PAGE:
It would serve Goldstein's integrity to ignore the stuff on the internet and talk to the NRA directly about their goals and purposes. Most of us are just everyday folks, like him. Insulting your neighbors isn't a nice way to promote understanding and goodwill.
Founders didn't sanction mass murder
Our central cities have turned into virtual war zones with the flood of pistols and semiautomatic weapons onto our streets. These devices are made for one purpose: to kill human beings. We need to talk about the Second Amendment.
Our Founding Fathers were not deities. They made several glaring mistakes when they authored the Constitution. Among those were slavery, the enfranchising of only white, male land owners, and the Electoral College to prevent the democratic election of the president. Some of these errors have been fixed; most have not.
Flooding the streets with easily available firearms is not working. It's made the country a more dangerous place. Perhaps all that is necessary is to modify the Second Amendment to allow the outlawing of automatic and semiautomatic weapons, and to severely limit the availability of handguns. We need to have that national discussion. The time to be held hostage by firearm violence should have been over a long time ago.
This is not about freedom. It's strictly about the ability of Colt, Remington and other megabusinesses to peddle extremely dangerous products unrestricted on the streets of America to whoever has a buck. The result is more than 30,000 needless deaths year after year.
Our politicians and judges routinely ignore the Constitution and Bill Of Rights when it suits their purposes. Why the reverence to just one amendment? Money, lots of money! Our governments are bought and paid for. Our power-brokers will not even entertain a discussion about the main impediment to effective gun control. Thirty thousand must die every year because of a 230-year-old anachronism? Times have changed.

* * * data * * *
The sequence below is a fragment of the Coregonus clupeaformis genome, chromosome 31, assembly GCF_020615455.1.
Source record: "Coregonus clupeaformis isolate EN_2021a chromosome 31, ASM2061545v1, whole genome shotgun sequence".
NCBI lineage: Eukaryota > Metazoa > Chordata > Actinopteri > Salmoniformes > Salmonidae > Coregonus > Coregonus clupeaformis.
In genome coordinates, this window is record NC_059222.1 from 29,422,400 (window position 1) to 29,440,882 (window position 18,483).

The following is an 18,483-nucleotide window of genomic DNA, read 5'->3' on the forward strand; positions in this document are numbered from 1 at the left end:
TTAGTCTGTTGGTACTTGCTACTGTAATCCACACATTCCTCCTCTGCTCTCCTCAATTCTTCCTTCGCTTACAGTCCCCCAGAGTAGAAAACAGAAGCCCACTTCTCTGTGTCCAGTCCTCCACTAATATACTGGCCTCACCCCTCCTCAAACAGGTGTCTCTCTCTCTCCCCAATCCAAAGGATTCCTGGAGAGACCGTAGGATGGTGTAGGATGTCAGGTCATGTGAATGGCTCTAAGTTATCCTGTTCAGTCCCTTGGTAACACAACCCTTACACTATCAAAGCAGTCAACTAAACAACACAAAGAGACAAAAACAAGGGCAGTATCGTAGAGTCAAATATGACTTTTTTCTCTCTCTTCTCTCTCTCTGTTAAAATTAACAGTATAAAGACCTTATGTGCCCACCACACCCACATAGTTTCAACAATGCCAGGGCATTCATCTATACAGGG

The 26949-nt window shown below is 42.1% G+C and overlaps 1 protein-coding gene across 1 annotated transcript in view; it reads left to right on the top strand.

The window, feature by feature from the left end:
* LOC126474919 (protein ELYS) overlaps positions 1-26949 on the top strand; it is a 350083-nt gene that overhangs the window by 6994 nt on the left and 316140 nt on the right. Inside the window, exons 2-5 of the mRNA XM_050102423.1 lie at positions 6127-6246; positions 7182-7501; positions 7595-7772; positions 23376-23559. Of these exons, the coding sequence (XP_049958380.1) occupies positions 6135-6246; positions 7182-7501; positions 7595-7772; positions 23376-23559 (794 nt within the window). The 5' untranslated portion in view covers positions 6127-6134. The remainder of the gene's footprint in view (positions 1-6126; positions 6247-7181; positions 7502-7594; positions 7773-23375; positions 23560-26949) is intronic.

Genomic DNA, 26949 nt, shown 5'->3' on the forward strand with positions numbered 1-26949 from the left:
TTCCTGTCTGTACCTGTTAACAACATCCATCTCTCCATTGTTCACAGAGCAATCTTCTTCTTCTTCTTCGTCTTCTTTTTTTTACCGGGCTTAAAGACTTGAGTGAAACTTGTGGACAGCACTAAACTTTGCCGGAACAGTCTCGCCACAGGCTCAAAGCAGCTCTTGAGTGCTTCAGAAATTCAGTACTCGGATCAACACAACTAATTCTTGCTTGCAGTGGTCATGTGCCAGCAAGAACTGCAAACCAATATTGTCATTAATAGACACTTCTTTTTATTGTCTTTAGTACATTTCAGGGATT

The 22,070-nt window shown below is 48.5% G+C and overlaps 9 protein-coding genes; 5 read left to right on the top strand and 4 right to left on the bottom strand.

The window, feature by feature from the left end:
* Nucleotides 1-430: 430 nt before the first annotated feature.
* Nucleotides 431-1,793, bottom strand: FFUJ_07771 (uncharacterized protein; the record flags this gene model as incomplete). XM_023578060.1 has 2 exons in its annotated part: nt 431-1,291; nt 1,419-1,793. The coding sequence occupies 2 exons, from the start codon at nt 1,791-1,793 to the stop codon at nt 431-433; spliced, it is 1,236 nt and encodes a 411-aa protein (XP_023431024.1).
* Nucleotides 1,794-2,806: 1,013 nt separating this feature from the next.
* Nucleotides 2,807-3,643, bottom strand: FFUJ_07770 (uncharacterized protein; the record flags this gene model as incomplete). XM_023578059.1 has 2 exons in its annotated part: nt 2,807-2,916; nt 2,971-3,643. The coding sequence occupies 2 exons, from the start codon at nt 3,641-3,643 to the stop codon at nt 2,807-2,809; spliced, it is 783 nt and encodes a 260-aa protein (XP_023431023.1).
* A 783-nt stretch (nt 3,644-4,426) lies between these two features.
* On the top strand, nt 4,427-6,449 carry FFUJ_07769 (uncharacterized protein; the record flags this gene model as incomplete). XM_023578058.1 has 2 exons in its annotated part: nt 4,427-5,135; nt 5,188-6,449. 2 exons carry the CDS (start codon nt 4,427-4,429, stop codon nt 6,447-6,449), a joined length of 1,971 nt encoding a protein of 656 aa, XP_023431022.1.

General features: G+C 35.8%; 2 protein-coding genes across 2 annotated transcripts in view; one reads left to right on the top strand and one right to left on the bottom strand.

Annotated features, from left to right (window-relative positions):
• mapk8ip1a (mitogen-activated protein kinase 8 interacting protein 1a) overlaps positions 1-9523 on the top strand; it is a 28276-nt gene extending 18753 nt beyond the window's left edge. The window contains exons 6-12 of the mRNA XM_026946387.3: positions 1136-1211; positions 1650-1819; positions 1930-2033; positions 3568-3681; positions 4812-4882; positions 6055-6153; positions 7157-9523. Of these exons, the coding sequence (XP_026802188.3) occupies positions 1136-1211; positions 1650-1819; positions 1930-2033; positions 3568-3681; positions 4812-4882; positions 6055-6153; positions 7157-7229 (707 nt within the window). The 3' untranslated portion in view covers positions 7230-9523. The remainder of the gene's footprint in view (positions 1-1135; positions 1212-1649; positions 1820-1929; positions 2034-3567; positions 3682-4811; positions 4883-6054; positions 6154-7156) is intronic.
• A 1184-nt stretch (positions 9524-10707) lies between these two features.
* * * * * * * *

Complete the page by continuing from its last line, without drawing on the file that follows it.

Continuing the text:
The ability and right to commit mass murder should not be chiseled in stone in our constitution.
Gaylen E. Twigg
What's the real reason behind Trump's wall?
Yes, we can make America great again – and we can start by dumping Trump and the rest of his yes men and women. It's no wonder some see a resemblance between Trump and Hitler, and ICE and the Gestapo. It's a shame to see immigrant families torn apart for no reason; this great nation was born by people like them. I believe Trump is a racist. Why does he want that wall? I think it has nothing to do with national security; he just doesn't like Hispanics.
James A. Henderson
Schools can't waste money on marketing
I saw a letter in the April 2 Journal Gazette exhorting Fort Wayne Community Schools to “honor and broadcast student achievement.” This is great as far as it goes, I suppose, but when tax money goes to schools, I would prefer that it be used to educate students and not to market or advertise the school.
Perhaps the letter writer has in mind a percentage of the educational budget that he is comfortable diverting to a marketing firm to ensure that schools properly “compete” for students. As for me, I would prefer that money earmarked for education instead be spent on such arcane matters as teachers, books and school supplies.
Schools aren't businesses, and education is not a product but rather a public good.
Charles J. Maiers